Is any city’s future brighter than Liberty Lake’s?
Its property values are on a meteoric rise. Its weekly police reports won’t fill a single page. Its oldest houses are less than 30 years old and its business district is swelling with good paying, light manufacturing jobs.
Mayor Steve Peterson would answer “no,” and he’s asking voters in his six-year-old city to maintain the status quo by electing him to another four-year term in November. He’s the only mayor the community has ever had, and he’s skated through two elections unchallenged. An indicator, he said recently, that voters like the way things are.
This time out, however, Peterson has a challenger. City Council member Wendy Van Orman, who, like Peterson, has been in office since the city’s inception.
Because they’re part of the same political relay team, Van Orman claims a lot of the same government successes Peterson does. Their visions for the future are also similar. And because the two work closely together, they’ve spent a much of the election cycle killing each other with kindness, giving onlookers the impression that choosing Liberty Lake’s next mayor is not unlike choosing between flavors of vanilla ice cream.
“Voters have two great choices. You can’t get any better than that,” Van Orman said. “Of course, I’m the better candidate. I’m the vanilla with the bean.”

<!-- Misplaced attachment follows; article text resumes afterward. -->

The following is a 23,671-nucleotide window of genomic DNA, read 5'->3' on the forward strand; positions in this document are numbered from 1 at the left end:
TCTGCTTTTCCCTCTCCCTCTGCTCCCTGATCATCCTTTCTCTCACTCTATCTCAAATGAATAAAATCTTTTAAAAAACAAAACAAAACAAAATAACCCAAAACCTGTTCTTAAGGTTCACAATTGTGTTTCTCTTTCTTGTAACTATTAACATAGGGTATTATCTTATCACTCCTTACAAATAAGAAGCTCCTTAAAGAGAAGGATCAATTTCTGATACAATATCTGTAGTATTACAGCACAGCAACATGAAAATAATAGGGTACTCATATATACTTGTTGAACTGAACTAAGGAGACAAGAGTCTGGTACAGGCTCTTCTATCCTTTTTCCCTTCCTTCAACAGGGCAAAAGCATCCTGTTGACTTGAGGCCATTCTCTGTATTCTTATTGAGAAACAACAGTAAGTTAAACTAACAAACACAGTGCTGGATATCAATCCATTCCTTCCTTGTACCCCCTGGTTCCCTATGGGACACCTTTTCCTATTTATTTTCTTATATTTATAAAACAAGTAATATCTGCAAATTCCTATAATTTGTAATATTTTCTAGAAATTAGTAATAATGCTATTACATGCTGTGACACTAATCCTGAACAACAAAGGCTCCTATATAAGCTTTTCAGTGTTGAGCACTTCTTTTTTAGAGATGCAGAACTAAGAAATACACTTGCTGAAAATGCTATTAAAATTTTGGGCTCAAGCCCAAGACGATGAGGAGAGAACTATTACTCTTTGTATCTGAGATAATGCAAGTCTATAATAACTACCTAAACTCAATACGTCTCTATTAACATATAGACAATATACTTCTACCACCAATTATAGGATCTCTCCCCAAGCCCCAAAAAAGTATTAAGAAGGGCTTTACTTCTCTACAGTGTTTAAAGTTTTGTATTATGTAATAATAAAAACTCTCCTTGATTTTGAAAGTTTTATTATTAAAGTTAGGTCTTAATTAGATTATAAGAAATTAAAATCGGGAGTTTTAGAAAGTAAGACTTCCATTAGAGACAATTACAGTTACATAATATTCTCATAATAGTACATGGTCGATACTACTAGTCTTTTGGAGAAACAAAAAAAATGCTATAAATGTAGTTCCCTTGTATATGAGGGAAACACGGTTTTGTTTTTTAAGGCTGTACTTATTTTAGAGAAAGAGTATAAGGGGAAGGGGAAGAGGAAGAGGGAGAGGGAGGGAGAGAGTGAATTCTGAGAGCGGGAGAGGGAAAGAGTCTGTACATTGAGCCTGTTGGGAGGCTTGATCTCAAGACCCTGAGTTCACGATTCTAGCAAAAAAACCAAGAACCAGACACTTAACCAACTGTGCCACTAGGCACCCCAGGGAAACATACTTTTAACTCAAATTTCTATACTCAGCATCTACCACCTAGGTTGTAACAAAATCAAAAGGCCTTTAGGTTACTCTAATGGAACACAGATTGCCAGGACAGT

Van Orman in the last couple weeks has worked harder to distinguish herself from the mayor. She’s criticized Peterson for taking money from real estate lobbyists. She’s also argued that Peterson, who as strong mayor manages city employees, has understaffed City Hall. And in a roundabout way, she’s attempted to cast the incumbent as a bit of a political brute.
“I’m a woman. I’m not going to go after things with a hammer,” she said. “We need to be more on the collaborative side.”
Peterson, 57, does not back away from the issues raised. True, he’s accepted money from the real estate lobby. He’s quick to point out that both he and Van Orman met with the Washington Association of Realtors’ endorsement committee, which she denies. In full, Peterson’s coffers contain $2,627 including contributions from an automotive dealer group, the builder’s lobby, and Duane Alton, the tire store owner who ran three times as a GOP candidate for Congress.
Van Orman, 47, hasn’t disclosed any of her finances, Peterson said. In small-scale political races, candidates with minimal funds have the option of not disclosing their funding, but they can volunteer the information. Van Orman has chosen not to, though she said recently that most of her money so far has come from small donations from individuals. Van Orman is a part-time office manager for Quality Hardwood Floors, Inc., her family business. Family contributions have played a role, she said.
“I believe people should know where your money comes from,” Peterson said. “Any of my unspent money will go to a 501 C3, like the library or the farmers’ market.”
On the city staffing, Peterson said he’s confident the city has the employees necessary to get the job done. It was Peterson who decided to eliminate former city manager Lewis Griffin’s position from the city’s roster in 2005, which Van Orman said surprised some City Council members. Peterson, a self-described facilitator, took over Griffin’s duties or delegated them to the city’s other three department heads. He’s still not in the office full time. The $700 a month mayor’s job is a side detail to Peterson’s occupation as a full-time pharmaceuticals sales representative. Cutting the city manager from the budget freed up $100,000, Peterson said.